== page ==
COVID-19 is having a terrible impact on society and is reframing our way of life on a daily basis. Never before have we seen such a drastic and immediate impact on business across multiple sectors. FINCH Capital is an investor with a track record of investments in European and South-East Asian fintech businesses, AI and IoT companies including Digital Insurance Group, Goodlord, Grab, Twisto, Brickblock, Trussle and Hiber. Here we share insight from their recent report.
The future of fintech in light of COVID-19
2020 will be challenging for fintech companies, but prosperous times remain ahead post-crisis where disruptive winners can take it all as demand for AI, Tech and IoT companies that can help digital transformation will surge.
The uncertainty of the current situation puts pressure on fundraising, cash management, marketing and staff management. In the short-term, we may see many hurdles that startups need to live with to survive and
limited opportunities. However, post-crisis, the lasting impact on society may create conditions which favour increased momentum, growth, and the unleashing of a virtuous cycle for fintech companies.
Despite the government’s commitment to injecting trillions of dollars to help enterprises, SME’s and employees, the need for cash management has never been more important. Overall, startups in the earlier stages of their life cycle are particularly vulnerable if growth stagnates or even drops for a period of three to six months.
Unfortunately, this crisis will accelerate fundamental shifts in how we work and interact in both private and business contexts. Actually, it may result in rethinking how investors and potential buyers perceive value in this new normal, with some verticals expected to have a rude awakening, while others are embracing opportunities created by this difficult time.
Here are FINCH Capital key predictions on how the fintech landscape is and will be impacted.
The future of fintech: 8 major trends
At this stage, the economy will be in a crisis mode until the third quarter of this year, followed by a 12-18 month period of recovery. Here are some essential observations:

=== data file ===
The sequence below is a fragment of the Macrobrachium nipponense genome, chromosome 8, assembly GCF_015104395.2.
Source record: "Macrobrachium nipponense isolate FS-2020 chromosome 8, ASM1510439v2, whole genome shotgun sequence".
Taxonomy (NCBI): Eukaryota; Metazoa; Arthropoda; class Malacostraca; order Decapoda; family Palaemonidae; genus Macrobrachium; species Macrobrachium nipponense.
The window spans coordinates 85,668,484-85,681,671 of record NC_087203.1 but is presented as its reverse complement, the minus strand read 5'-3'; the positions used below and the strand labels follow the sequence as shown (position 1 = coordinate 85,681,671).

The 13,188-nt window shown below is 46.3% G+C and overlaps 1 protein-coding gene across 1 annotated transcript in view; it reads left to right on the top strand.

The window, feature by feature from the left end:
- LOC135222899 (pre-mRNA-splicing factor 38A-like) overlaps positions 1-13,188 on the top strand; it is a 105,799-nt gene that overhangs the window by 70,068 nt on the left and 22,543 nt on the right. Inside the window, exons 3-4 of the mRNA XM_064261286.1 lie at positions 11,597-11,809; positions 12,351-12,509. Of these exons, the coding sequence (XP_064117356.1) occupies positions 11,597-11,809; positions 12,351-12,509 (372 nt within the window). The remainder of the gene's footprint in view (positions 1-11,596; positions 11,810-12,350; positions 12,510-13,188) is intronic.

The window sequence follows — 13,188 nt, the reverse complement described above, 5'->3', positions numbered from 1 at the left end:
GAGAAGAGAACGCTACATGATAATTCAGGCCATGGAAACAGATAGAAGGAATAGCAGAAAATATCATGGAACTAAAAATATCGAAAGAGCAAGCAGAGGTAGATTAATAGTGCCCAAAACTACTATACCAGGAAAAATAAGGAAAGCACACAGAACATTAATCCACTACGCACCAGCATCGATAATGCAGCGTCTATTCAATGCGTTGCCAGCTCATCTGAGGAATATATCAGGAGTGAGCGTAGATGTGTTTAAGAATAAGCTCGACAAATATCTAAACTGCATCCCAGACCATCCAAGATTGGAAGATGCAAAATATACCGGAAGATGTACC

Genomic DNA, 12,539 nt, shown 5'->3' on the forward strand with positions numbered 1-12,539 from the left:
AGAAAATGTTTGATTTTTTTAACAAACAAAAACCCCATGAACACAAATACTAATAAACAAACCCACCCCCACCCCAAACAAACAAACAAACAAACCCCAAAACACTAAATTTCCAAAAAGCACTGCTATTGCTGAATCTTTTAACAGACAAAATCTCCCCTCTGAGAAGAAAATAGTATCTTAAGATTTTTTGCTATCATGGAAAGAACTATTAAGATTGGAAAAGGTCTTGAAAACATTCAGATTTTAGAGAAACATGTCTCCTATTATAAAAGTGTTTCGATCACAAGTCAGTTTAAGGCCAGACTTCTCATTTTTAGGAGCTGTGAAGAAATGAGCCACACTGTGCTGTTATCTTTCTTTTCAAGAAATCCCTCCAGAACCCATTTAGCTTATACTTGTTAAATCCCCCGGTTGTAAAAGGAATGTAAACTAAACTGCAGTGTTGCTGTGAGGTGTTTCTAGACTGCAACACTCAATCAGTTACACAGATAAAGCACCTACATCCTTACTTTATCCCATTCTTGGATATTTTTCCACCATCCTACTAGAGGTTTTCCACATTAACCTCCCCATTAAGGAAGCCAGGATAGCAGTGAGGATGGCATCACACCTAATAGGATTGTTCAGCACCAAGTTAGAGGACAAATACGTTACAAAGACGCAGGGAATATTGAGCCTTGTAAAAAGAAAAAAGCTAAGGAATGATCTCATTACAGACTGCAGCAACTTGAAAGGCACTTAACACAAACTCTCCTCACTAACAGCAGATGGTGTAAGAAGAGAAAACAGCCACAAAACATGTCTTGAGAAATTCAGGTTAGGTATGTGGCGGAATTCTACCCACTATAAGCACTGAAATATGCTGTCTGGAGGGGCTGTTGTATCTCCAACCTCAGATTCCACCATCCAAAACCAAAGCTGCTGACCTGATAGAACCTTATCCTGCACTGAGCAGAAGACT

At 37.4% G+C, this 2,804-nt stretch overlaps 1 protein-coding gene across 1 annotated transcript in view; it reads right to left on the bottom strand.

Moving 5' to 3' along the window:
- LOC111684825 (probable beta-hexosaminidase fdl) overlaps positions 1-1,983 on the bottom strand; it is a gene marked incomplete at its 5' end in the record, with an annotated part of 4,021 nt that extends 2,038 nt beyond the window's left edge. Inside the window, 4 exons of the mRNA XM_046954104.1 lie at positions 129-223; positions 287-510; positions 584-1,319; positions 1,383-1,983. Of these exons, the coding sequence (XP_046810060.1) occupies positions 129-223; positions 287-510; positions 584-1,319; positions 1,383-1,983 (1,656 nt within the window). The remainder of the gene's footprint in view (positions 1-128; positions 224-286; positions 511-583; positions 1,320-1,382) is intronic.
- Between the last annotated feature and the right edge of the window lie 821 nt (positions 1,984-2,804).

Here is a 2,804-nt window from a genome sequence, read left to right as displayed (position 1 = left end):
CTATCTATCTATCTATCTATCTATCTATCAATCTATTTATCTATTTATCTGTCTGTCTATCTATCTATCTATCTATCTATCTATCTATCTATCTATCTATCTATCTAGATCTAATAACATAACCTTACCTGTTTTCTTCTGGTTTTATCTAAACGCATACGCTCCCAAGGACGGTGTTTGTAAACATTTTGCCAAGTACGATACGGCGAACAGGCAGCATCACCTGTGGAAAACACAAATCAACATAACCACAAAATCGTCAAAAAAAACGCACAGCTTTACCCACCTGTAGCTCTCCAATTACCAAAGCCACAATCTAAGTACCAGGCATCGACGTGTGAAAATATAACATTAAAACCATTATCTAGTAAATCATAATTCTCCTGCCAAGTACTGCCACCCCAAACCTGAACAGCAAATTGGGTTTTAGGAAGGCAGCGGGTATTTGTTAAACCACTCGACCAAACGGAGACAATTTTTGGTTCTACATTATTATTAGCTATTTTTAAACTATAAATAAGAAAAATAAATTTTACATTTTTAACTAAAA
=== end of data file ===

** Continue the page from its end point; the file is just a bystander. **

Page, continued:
- The COVID-19 pandemic has accelerated Digital Only to becoming the new norm, a shift we already started to see in developed markets.
- The shift to digital opens up disruption of Mortgage and Life Insurance, which were dominated by intermediaries.
- The sanitary crisis revealed operational issues with incumbents and challengers, but in general both perform well.
- Digital only triggers a “Big Pocket” battle between incumbents and challengers to win the online customer.
- Financial Institutions turn into tech companies to accelerate the digital transformation versus in-house solutions.
- Fintech enablers come out as winners as demand for AI, IoT and software to help Financial surges.
- The bar has gone up for funding and expect pressure, particularly on late-stage valuations.
- Increase in M&A by financials and fintech as IPO windows close, funding bar rises and valuations drop.
Surviving the crisis: a checklist
This is the advice for startup founders to ride through these major economic difficulties.
- Manage losses with speed and adequacy: cut staff costs, be open and empathetic, use force majeure clauses, renegotiate contracts.
- Be realistic about the fundraising landscape: use the short term lack of appetite for new deals to protect your portfolio.
- Use equity to reward and incentivize your staff: your remaining staff need to be 100% onboard with the mission of your company and needs now to over-perform to survive.
- Communicate openly with your staff: this should help gain the support of your teams while making tough decisions.
- Put as much effort as you can into product development: now is the time to make sure your product stands out from the crowd.
- Marketing spend: focus only on high ROI channels.
- Seek government support: make use of local rescue packages where you can and explore opportunities early.